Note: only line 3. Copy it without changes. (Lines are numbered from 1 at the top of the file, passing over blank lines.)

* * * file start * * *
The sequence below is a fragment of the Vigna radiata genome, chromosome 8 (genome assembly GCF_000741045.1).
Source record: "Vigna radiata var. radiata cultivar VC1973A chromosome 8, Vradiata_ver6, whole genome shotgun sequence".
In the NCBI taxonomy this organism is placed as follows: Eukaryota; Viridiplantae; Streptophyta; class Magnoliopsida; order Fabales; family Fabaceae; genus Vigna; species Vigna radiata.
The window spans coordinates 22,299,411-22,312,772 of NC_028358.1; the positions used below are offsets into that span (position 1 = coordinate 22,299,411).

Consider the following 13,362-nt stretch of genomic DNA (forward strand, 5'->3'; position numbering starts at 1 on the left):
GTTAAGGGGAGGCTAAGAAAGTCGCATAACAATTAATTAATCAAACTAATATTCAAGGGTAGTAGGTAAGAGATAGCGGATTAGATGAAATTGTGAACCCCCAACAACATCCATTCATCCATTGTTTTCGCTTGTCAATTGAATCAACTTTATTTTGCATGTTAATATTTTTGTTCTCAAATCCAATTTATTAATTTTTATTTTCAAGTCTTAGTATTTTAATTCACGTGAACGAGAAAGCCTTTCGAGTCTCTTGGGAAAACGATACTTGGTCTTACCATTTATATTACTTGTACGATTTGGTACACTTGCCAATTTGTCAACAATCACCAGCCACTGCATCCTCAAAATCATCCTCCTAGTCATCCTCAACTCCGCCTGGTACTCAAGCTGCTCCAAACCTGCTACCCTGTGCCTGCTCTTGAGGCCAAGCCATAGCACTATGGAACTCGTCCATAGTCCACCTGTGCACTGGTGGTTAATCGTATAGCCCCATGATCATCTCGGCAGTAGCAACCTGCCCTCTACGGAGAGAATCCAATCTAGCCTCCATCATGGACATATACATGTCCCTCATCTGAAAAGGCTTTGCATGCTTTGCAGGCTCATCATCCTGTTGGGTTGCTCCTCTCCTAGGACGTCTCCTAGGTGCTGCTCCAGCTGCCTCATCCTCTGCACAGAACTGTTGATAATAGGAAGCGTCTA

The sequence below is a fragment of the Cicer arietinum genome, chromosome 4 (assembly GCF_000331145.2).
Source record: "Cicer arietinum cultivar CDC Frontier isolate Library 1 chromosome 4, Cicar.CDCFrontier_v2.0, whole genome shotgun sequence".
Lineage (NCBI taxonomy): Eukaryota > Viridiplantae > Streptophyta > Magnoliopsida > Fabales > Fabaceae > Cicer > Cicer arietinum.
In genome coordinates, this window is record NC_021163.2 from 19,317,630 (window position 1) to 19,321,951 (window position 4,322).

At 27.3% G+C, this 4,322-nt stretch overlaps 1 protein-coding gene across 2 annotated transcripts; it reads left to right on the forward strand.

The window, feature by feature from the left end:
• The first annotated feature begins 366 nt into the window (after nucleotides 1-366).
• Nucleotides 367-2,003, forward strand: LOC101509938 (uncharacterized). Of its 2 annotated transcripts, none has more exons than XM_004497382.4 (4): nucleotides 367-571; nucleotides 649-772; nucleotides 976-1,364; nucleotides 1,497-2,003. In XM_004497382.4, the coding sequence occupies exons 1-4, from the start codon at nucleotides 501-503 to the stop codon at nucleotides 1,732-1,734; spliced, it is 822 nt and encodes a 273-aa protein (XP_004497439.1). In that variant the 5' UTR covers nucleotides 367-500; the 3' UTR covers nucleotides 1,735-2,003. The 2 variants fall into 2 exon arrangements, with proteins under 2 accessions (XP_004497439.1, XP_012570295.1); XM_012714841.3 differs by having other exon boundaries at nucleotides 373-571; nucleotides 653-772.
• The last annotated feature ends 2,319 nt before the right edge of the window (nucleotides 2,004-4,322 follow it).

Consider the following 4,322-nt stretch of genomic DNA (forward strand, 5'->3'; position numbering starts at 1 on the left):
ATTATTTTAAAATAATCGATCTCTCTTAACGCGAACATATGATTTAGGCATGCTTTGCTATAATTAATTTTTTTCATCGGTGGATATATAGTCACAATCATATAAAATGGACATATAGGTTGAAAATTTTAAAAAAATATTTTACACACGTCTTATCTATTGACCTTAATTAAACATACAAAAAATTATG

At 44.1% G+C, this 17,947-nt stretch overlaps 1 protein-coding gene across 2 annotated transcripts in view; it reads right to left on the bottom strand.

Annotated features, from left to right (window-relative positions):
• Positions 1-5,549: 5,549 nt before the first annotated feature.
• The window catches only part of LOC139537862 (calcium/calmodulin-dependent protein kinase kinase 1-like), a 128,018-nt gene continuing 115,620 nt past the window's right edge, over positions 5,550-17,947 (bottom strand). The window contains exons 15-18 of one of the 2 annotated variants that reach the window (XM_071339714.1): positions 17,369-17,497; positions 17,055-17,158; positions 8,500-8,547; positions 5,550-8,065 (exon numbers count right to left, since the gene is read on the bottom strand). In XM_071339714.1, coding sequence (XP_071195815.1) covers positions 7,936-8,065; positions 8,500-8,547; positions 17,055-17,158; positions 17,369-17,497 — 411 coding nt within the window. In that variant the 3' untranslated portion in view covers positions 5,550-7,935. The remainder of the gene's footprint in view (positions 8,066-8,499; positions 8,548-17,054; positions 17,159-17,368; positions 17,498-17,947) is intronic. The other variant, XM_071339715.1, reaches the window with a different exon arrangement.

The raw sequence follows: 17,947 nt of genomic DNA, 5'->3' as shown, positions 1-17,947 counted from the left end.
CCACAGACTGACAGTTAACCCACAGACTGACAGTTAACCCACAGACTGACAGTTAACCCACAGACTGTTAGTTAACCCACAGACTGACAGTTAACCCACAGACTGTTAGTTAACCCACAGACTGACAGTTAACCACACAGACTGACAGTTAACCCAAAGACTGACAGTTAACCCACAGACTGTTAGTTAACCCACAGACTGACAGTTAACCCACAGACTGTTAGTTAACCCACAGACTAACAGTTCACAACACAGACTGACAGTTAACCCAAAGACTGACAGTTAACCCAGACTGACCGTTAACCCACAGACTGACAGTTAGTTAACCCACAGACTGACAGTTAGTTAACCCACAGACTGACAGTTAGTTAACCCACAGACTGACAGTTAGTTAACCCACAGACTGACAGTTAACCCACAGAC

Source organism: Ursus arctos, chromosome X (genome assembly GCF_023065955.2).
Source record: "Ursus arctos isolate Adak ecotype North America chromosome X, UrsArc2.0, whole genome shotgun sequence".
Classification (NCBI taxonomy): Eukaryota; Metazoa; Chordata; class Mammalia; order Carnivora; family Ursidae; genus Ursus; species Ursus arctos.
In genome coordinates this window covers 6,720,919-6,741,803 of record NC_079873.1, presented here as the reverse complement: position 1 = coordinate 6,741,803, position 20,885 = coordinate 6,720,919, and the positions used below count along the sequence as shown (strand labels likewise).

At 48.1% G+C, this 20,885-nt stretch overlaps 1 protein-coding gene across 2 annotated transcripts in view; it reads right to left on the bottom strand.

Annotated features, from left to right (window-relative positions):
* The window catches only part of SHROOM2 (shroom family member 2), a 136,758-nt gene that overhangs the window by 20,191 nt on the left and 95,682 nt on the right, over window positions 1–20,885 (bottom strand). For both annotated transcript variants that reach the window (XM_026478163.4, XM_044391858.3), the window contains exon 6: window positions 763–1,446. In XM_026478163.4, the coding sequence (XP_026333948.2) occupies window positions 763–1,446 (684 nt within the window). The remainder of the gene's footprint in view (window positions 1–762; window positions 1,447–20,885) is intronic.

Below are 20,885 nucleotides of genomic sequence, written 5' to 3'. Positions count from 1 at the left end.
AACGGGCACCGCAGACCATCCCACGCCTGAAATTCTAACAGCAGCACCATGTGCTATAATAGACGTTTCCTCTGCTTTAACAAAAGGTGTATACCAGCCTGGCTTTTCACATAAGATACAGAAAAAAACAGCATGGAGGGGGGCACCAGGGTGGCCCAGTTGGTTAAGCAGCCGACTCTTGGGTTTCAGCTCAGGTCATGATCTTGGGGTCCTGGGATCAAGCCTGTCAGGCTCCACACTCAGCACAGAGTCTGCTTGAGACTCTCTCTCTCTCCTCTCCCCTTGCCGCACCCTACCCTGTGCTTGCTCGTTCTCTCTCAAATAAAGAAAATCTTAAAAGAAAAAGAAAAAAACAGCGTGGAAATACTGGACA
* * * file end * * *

In the NCBI taxonomy this organism is placed as follows: Eukaryota; Viridiplantae; Streptophyta; class Magnoliopsida; order Fabales; family Fabaceae; genus Vigna; species Vigna radiata.